Brussels sprouts have recently gained popularity as tasty and incredibly healthful garden veggies. Homegrown Brussels sprouts are much more flavorful and nutritious than the store-bought alternative. Read on to learn how to grow Brussel sprouts from seed and enjoy a generous harvest of savory sprouts in the spring and fall.
Growing Brussels sprouts from seed isn’t as complicated as it may seem at first. These cole crops grow best in cool weather, making them ideal spring and fall vegetables.
However, they have a relatively long growing season compared to some other Brassicas like cabbage and kale. To beat the heat, some gardeners prefer planting Brussels sprout seeds indoors in late winter or early spring so the sprouts are ready to pick before the weather warms.
The best method for how to plant Brussel sprout seeds depends on your growing climate. Discover the best gardening advice for planting Brussels sprouts from seed and keeping them flourishing until harvest time.
- Best Tips and Tricks for Growing Brussels Sprouts from Seed
Best Tips and Tricks for Growing Brussels Sprouts from Seed
As long as you can provide the proper environmental conditions, Brussels sprout plants don’t require much care once established. They grow best in full sun with at least six hours of direct sunlight but also tolerate partial shade.
The ideal temperature for growing Brussels sprouts is between 45-80℉. Hot weather may trigger bolting, where the plant flowers prematurely as a stress response.
Plant Brussel sprouts in late winter or early spring for an early summer crop. Directly sow the seeds six to ten weeks before the first frost date for a fall harvest. In mild climates, grow Brussels sprouts into early winter.
The name Brussels sprouts comes from Brussels, Belgium, where they’ve been a prominent agricultural crop since the 13th century. Brassica oleracea var. gemmifera is the botanical name.
They are members of the cabbage family along with broccoli, cabbage, collards, kale, kohlrabi, and turnips. Growing radishes from seeds is just as easy as planting Brussels sprouts seeds, too. The sprouts form on tall stalks that resemble palm trees when they mature.
Although typically grown as annuals, Brussels sprouts are actually biennials. They have a two-year life cycle where they develop leaves and roots the first year, then produce flowers and seeds the second year.
One of the best parts of having a home veggie garden is the ability to try unusual varieties that aren’t available at the grocery store or farmer’s market.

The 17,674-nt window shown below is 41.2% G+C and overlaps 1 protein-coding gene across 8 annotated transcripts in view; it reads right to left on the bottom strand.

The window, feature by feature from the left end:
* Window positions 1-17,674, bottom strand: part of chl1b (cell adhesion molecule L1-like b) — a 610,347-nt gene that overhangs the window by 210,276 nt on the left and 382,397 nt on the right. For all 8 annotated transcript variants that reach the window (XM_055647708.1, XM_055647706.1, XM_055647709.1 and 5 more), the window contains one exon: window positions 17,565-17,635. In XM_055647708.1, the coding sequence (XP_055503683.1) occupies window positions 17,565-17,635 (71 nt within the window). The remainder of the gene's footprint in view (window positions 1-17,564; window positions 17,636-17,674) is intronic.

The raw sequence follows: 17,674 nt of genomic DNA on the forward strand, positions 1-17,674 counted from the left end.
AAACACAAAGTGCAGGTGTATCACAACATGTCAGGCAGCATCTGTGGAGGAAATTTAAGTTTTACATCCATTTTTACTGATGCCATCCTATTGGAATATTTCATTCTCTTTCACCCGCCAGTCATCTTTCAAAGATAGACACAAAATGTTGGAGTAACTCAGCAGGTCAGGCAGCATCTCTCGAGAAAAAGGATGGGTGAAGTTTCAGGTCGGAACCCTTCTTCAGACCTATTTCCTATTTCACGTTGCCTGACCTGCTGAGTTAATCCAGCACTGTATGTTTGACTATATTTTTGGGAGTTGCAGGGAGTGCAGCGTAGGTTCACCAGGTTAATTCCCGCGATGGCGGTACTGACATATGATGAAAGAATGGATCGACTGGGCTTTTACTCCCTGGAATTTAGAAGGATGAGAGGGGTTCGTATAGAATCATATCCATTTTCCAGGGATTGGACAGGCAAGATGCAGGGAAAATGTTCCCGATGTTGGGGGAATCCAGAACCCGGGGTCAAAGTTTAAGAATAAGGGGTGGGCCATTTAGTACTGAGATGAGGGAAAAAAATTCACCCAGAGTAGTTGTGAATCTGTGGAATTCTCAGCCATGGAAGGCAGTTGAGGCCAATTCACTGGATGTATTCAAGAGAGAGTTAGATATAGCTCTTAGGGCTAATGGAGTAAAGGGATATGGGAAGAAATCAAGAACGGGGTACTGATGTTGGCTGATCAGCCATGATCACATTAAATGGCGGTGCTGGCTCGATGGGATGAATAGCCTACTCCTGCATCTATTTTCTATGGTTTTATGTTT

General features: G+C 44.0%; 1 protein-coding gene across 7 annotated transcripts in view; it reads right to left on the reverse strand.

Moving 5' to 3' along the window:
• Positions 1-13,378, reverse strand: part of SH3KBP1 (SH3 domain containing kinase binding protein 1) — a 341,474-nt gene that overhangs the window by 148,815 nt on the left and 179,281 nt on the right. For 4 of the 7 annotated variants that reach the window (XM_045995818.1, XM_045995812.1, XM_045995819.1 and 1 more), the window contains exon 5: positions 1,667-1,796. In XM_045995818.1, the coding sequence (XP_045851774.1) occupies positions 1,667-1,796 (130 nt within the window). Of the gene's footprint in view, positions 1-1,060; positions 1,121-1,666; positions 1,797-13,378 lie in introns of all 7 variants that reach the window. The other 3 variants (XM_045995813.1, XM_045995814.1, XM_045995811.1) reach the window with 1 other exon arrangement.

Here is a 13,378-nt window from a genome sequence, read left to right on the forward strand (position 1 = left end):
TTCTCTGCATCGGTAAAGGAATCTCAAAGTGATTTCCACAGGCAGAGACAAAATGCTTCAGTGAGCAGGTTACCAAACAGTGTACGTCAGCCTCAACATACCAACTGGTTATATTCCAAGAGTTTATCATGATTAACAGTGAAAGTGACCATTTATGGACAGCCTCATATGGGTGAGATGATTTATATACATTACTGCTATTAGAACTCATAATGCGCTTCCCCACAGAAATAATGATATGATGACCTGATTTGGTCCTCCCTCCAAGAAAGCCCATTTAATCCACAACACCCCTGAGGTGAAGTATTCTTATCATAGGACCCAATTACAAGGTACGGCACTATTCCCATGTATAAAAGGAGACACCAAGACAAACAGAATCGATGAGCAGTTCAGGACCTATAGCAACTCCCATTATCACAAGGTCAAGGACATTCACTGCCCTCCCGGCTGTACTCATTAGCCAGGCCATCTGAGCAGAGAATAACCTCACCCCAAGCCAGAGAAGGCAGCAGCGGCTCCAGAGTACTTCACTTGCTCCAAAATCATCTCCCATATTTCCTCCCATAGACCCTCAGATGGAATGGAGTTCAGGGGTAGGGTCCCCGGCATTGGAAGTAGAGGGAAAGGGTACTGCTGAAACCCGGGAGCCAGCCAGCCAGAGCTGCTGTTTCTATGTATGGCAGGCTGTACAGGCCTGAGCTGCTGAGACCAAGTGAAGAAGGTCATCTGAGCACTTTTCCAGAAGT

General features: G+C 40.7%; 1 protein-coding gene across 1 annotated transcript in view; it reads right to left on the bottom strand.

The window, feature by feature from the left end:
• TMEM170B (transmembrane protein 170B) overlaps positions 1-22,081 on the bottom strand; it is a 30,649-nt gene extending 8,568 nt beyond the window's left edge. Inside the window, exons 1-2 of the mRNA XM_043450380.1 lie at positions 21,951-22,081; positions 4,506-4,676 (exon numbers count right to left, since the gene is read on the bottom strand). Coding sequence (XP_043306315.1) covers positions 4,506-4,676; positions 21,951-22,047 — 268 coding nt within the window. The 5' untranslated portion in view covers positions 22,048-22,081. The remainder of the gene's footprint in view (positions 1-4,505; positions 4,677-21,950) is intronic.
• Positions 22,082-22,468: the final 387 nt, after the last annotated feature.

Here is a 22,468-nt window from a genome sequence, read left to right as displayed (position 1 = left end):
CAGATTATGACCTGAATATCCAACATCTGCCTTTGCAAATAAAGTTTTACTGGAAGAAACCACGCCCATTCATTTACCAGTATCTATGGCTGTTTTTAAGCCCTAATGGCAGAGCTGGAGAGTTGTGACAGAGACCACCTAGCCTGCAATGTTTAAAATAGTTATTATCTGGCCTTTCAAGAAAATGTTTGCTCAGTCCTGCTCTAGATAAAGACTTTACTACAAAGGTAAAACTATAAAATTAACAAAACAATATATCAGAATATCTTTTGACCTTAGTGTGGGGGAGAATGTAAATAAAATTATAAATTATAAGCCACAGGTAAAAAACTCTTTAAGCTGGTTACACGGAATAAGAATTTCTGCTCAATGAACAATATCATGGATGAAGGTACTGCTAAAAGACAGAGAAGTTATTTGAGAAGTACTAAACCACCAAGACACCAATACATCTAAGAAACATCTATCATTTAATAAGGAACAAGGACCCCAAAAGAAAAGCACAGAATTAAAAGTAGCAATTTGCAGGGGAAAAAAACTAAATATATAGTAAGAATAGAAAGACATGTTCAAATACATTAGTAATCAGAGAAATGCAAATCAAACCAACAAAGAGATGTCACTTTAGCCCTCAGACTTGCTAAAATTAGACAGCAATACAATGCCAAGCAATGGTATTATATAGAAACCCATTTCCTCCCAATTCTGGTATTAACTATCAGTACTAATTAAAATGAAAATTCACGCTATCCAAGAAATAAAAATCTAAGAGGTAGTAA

Select cultivars that are well-suited to your climate and garden space. Here are a few of our favorite types of Brussels sprouts.
How to Plant Brussel Sprout Seeds
The best way of planting Brussels sprout seeds varies based on your USDA zone. When to plant Brussel sprouts in zone 6 is a little different than if you are in zone 9. If you have mild spring weather, direct sow seeds two to three weeks before the last spring frost, or when the soil temperature is consistently above 40℉.
Consider starting seeds indoors about four weeks before your average last frost date if you have a short spring growing season. Plant seeds directly in the garden bed in late summer for a fall or early winter harvest so the sprouts mature in cooler weather.
Fill a seedling tray, peat pots, or egg carton with well-draining, nutrient-rich potting soil. Sow seeds a quarter-inch deep, then loosely cover them. Pre-moisten the soil to avoid disturbing the tiny seeds after planting.
Maintain consistent soil moisture while the seeds germinate. The ideal temperature for germination is 65-75℉. On average, Brussel sprout seedlings emerge in seven to ten days.
Once the seedlings sprout, place the tray on a south-facing windowsill where they get six or more hours of bright light each day. If you don’t have a sunny window available, use grow lights to prevent the seedlings from becoming elongated or “leggy.”
When to Plant Brussel Sprout Seedlings
Brussels sprout plants are remarkably cold-hardy and can withstand temperatures as low as 10℉ once mature. However, young seedlings are more sensitive and should be transplanted once the danger of frost has passed in the spring.
A week or two before planting Brussel sprout seeds, cover your garden bed with several inches of organic compost, dark-colored mulch, or a sheet of black plastic to raise the soil temperature.
Transplant your Brussels sprout seedlings when they are four to six inches tall and have three or four sets of true leaves. Protect the tender seedlings from insect damage and frost for the first several weeks with floating row covers or a cold frame.
Spacing between Brussels sprout plants should be 18-24 inches, depending on which variety you grow. Reference the plant label or seed packet for variety-specific recommendations.
Optimal Growing Conditions for Brussels Sprout Plants
Brussels sprout plants thrive in fertile soil that’s well-draining and rich in organic matter. It’s beneficial to add several inches of organic compost or well-rotted manure to your garden soil several weeks before planting.
Brussels sprouts prefer a neutral to slightly acidic soil pH level, between 6.5 and 7.0. Coffee grounds, pine sawdust, and wood ash are useful soil amendments that gently lower the pH level and provide essential nutrients like calcium, magnesium, manganese, nitrogen, phosphorus, and potassium.
Although they tolerate partial shade, Brussels sprouts grow best in full sun with six or more hours of direct sunlight daily. The plants also need consistent levels of soil moisture.